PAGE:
I must admit that I was surprised. Noted New York Times columnist, David Brooks gave what I consider to be the quintessential message of Centrist Orthodoxy at a Chanukah convocation ceremony where he received an honorary doctorate. The video which appears on Gil’s blog Torah Thoughts (available for viewing below) is the address he gave upon receiving this degree. And it truly hits the nail on the head of what Centrism is all about.
What surprised me is that Mr. Brooks actually read and understood the message of one of Rav Soloveitchik’s most important works, The Lonely Man of Faith. And in my view he expressed the Rav’s thoughts rather well… and is a believer in them.
David Brooks is not an Orthodox Jew. I don’t know how observant Mr. Brooks is. But I do know he understands what being Jewish means in terms of the proper approach to God.This he takes from the Rav’s philosophy he so elegantly cited.
Briefly stated the Rav talks about the two mentions in the Torah of the creation of man. He calls them Adam I and Adam II. Basing it on the context in which the Torah mentions them, The Rav expands on them in the following way.
Adam I is majestic man. He is the conqueror of the world. He goes out and ‘accomplishes’ for his material well being. Adam II is covenental man. He is concerned inwardly. He seeks the relationship with God. He is the man of faith – inward and therefore ultimately alone in that personal relationship with God . It is in the relationship with God that man develops his moral character. He is unconcerned with worldly pleasures and seeks only to do God’s will.
Adam I on the other hand wants to seek control of his environment which includes seeing to it that his own physical well being is taken care of to the limit of his physical and mental abilities. The 2 Adams there are therefore in constant struggle. And from that dialectic struggle, our person-hood develops. That struggle informs our values and actions.
Mr. Brooks compared what Yeshiva University does to the two Adams. Something that no other university does. Whereas the best universities do a good job educating man in his role of Adam I, they completely ignore educating man in his role of Adam II. Moral teachings are absent in the secular classroom. The result is a culture of a-morality. One which is difficult to navigate without the moral underpinnings of Adam II. Which is basically an unfettered love of God.
A-moral cultures have arisen in the past… when only Adam I is educated and Adam II is ignored. Taken to its natural extreme we can easily end up with the Germany of the 1930s and early 40s. Germany did a great job educating Adam I. And we know where that took them.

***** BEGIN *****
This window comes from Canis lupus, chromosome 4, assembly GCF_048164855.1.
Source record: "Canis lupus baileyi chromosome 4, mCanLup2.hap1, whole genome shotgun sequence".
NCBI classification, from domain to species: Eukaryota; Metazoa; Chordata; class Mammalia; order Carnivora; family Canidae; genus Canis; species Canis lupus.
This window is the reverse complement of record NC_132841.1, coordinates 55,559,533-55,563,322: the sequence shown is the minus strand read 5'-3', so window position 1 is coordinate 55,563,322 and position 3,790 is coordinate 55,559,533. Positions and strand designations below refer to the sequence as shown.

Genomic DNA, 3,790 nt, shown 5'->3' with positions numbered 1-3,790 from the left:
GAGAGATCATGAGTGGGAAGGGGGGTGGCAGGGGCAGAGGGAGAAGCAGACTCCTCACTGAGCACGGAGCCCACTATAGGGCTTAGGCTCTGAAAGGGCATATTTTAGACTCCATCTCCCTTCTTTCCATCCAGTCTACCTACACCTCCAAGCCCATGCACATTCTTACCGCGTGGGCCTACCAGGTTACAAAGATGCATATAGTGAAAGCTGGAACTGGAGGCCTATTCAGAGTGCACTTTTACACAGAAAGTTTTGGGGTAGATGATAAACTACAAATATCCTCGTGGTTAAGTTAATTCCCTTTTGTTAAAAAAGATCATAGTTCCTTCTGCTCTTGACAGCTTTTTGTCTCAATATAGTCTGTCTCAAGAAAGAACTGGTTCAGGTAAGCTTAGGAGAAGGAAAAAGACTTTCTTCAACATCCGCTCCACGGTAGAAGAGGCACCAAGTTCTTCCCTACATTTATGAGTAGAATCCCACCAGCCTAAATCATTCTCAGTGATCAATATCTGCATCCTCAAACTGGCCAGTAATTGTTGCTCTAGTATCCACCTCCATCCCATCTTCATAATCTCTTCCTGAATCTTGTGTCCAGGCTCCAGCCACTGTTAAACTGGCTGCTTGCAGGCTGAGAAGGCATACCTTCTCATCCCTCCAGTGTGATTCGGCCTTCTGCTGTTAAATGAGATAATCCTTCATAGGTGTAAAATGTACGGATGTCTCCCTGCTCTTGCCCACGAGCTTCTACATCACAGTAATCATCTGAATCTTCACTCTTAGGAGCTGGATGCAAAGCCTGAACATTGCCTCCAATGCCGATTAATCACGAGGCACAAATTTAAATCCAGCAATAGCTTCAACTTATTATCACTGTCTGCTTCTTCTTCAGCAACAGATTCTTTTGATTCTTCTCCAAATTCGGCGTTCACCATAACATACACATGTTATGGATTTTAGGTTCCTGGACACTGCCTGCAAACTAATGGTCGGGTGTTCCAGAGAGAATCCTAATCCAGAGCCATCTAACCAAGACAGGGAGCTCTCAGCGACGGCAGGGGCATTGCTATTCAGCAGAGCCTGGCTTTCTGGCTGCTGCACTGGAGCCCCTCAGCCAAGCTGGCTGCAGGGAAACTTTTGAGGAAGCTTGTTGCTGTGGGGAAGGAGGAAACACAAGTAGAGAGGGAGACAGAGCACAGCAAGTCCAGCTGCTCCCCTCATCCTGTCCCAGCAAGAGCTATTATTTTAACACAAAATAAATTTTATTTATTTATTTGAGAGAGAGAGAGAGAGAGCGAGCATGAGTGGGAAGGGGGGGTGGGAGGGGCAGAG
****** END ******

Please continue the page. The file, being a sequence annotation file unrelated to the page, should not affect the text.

Western culture today is nowhere near that. But I think it is safe to say that we too live in an a-moral society. One need not look too far to see the wide acceptance of immoral images that surround us daily. They are all over, on billboards, magazines, TV, movies, and popular music. It has been that way for a long time. I recall the mantra of my generation during the late sixties, ‘If it feels good, do it!’ That is mostly all that mattered to many of my contemporaries back then. I don’t think that as a society, we have gotten any better today. If anything we have gotten worse.
YU is to its great credit counter-culture. It teaches man how to deal well with cultural surroundings and at the same time to revere God and his moral teachings.
My hat is off to David Brooks. He is a very wise man.
Visit Emes Ve-Emunah .Harry Maryles
About the Author: Harry Maryles runs the blog "Emes Ve-Emunah" which focuses on current events and issues that effect the Jewish world in general and Orthodoxy in particular. It discuses Hashkafa and news events of the day - from a Centrist perspctive and a philosphy of Torah U'Mada. He can be reached at firstname.lastname@example.org.The author's opinion does not necessarily reflect the opinion of The Jewish Press.
If you don't see your comment after publishing it, refresh the page.
Our comments section is intended for meaningful responses and debates in a civilized manner. We ask that you respect the fact that we are a religious Jewish website and avoid inappropriate language at all cost.
If you promote any foreign religions, gods or messiahs, lies about Israel, anti-Semitism, or advocate violence (except against terrorists), your permission to comment may be revoked.